Yours truly,
Anupama

To Marilyn Monroe – Girl

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Dear Marilyn,

The camera does strange things to you. Makes your lips quiver and your eyes twitch.

By you I mean me.

I work in a place where they need actors for free sometimes, even actors that aren’t actors will do. They dress me up like a girl, do up my hair, decorate my skin with peach paste and flair.

I don’t mind really. I don’t enjoy it either. But later when I look back, the nothingness I feel will be etched with fondness brought by nostalgia, fondness there never was to begin with.

Sorry, I tend to stray from the point. Point being, let’s return to the point of retreat.

For a moment there, a moment held in time, clasped in its palm like a miniscule gem, I was a girl. A girl as we know girls to be.

Pretty, thoughtless, sharp and melancholy.

A girl like you. A girl unlike me.

Time made a girl out of you too. Changed your name, the fibres of your dress, the pores in your skin. The quintessence of your memory.

Were you a girl then, Marilyn?

A female, a princess, a maiden, a fucking damsel in distress?

Pretty, thoughtless, sharp and melancholy.

Here we stop, because here we get to the point. Here we zip-lock our premeditations and wayward emotions. Here we rephrase.

Girl is a mountain, a giant.

She is invincible.

Pretty, thoughtless, sharp and melancholy.

Bold, broken, reckless and spectacular.

That’s the girl we are, aren’t we? That’s the girl we see.

I’m not sexist/feminist/anarchist or anything fancy like that.
I’m a Girl.

A girl who is confused, bewildered, contradicted and exhausted by everything having to be labelled and put up on the metaphorical bulletin board. I DON’T WANT TO BE pretty, thoughtless, sharp and melancholy.

What if I want to be the nothingness I feel? What if I want to exist metaphysically? This time, not metaphorically.

I’m tired of defining every little thing. ESPECIALLY. Especially, the girl I want to be.

Aren’t you?

That’s all.

Love,
Girl

To Emily Dickinson – Life After Death

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“How dreary – to be – Somebody!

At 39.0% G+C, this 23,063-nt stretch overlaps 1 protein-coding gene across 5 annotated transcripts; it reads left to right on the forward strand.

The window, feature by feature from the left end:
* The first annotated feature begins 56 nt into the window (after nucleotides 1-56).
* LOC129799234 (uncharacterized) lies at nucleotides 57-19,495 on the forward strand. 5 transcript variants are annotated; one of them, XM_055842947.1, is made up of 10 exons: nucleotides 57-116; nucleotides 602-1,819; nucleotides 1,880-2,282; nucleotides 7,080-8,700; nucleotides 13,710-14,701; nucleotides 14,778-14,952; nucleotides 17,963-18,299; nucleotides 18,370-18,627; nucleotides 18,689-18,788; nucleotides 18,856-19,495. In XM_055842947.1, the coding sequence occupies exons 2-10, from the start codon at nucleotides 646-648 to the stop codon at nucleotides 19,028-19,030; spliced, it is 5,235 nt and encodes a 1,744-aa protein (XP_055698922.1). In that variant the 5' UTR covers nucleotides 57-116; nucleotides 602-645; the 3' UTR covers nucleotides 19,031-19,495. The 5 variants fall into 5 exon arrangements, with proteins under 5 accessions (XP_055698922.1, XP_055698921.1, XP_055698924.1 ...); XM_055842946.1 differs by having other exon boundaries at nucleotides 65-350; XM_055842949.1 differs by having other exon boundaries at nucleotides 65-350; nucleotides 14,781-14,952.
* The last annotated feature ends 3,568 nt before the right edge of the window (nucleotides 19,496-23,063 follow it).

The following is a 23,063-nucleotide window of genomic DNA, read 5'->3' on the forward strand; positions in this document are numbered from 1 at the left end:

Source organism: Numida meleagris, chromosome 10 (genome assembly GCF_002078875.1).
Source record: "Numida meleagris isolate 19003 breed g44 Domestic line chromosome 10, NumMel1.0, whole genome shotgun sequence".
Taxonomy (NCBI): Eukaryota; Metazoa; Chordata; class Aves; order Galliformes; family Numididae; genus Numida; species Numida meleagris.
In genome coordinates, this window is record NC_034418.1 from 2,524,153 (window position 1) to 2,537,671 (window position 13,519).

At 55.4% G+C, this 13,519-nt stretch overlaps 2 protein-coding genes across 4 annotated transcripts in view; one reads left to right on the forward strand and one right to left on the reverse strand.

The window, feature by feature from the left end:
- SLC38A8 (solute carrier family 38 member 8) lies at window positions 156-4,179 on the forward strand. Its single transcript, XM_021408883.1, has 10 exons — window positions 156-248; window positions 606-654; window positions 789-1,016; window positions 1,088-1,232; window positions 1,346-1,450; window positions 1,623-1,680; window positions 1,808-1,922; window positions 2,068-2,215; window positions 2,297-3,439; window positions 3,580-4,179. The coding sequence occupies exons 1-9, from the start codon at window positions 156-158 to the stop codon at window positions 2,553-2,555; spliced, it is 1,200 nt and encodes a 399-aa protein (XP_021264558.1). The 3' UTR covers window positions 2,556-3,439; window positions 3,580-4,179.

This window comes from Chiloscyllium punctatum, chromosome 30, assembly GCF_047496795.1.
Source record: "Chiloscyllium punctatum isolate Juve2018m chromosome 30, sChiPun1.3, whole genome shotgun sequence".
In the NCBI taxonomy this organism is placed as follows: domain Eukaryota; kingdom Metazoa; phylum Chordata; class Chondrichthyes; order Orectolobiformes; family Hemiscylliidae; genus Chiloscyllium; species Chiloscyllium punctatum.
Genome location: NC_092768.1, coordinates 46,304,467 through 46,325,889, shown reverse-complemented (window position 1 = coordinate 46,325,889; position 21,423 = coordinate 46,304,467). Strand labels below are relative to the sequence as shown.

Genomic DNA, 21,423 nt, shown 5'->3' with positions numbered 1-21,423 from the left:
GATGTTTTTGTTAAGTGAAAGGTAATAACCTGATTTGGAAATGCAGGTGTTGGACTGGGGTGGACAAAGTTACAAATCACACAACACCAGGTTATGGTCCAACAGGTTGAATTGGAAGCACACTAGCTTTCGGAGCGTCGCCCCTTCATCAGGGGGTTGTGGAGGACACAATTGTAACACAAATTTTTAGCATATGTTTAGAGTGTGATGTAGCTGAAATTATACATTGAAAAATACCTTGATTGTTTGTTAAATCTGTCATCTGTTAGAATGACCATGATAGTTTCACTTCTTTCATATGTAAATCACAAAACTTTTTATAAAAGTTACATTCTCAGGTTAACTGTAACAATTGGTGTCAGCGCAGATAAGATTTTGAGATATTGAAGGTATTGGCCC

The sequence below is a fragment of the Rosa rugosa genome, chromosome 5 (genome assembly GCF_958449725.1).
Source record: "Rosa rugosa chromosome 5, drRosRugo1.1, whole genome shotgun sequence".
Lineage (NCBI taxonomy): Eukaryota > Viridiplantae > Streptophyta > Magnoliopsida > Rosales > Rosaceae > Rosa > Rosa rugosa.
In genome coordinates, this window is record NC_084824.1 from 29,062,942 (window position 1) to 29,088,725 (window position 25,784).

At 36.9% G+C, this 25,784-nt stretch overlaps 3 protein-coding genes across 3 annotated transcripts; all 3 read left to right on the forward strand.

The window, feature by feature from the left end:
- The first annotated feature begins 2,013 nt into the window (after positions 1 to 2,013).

How public – like a Frog –

To tell one’s name – the livelong June –

To an admiring Bog!”

Dear Emily,

There’s a hollowness in your words that makes my chest feel like a gaping black hole.

They are full of impossibilities, etched with the fear of oblivion. Sucking in the electric emotions and flinging them into the unfathomable black abyss.

They say they found your work after you died. All those brilliant poetries children would one day loath as they were taught to interpret them in school, their unrefined thoughts conjuring a vague image of you as a nineteenth-century emo.

They say that’s when you began a new life, a new legend. Breathing through your words, thriving on the sensations we felt when we read them, as yours remained forgotten whispers in the dust.

A life after death.

But you never wanted to be somebody, did you? Because you were already dead.

You felt dead, like you lived inside the black hole in my chest.

You had always felt the color flaking off your soul as it grew dormant and stale, the color that wasn’t dulled with age, but with loneliness.

Did you daydream about your funeral? Then grow angry because you were still stuck here, where no one could see you. You didn’t want them to see you, no.

But, sometimes. Only sometimes,

As you sat near the windowsill, looking at the rose that would be your muse, the delicate teacup in your dry fingers cracked and you couldn’t breathe because you were tired of everybody not seeing you—everybody unseeing you and you wanted to yell I’M HERE GODDAMNIT, I’M ALIVE.

Would you be glad, knowing that they see you now?

Or,

Perhaps you would still be unhappy, as you disintegrate under the surface of the earth.

Or perhaps,

You are simply oblivious.

Because you knew. You always knew, what it was like to be dead.

It’s like you lived the second you died.

Or did you die the second you started living?

Dear Emily,

I hope you know now,

For someone who never seemed to have the affinity for life,

You made a lot of us feel alive.

Yours,
Gauri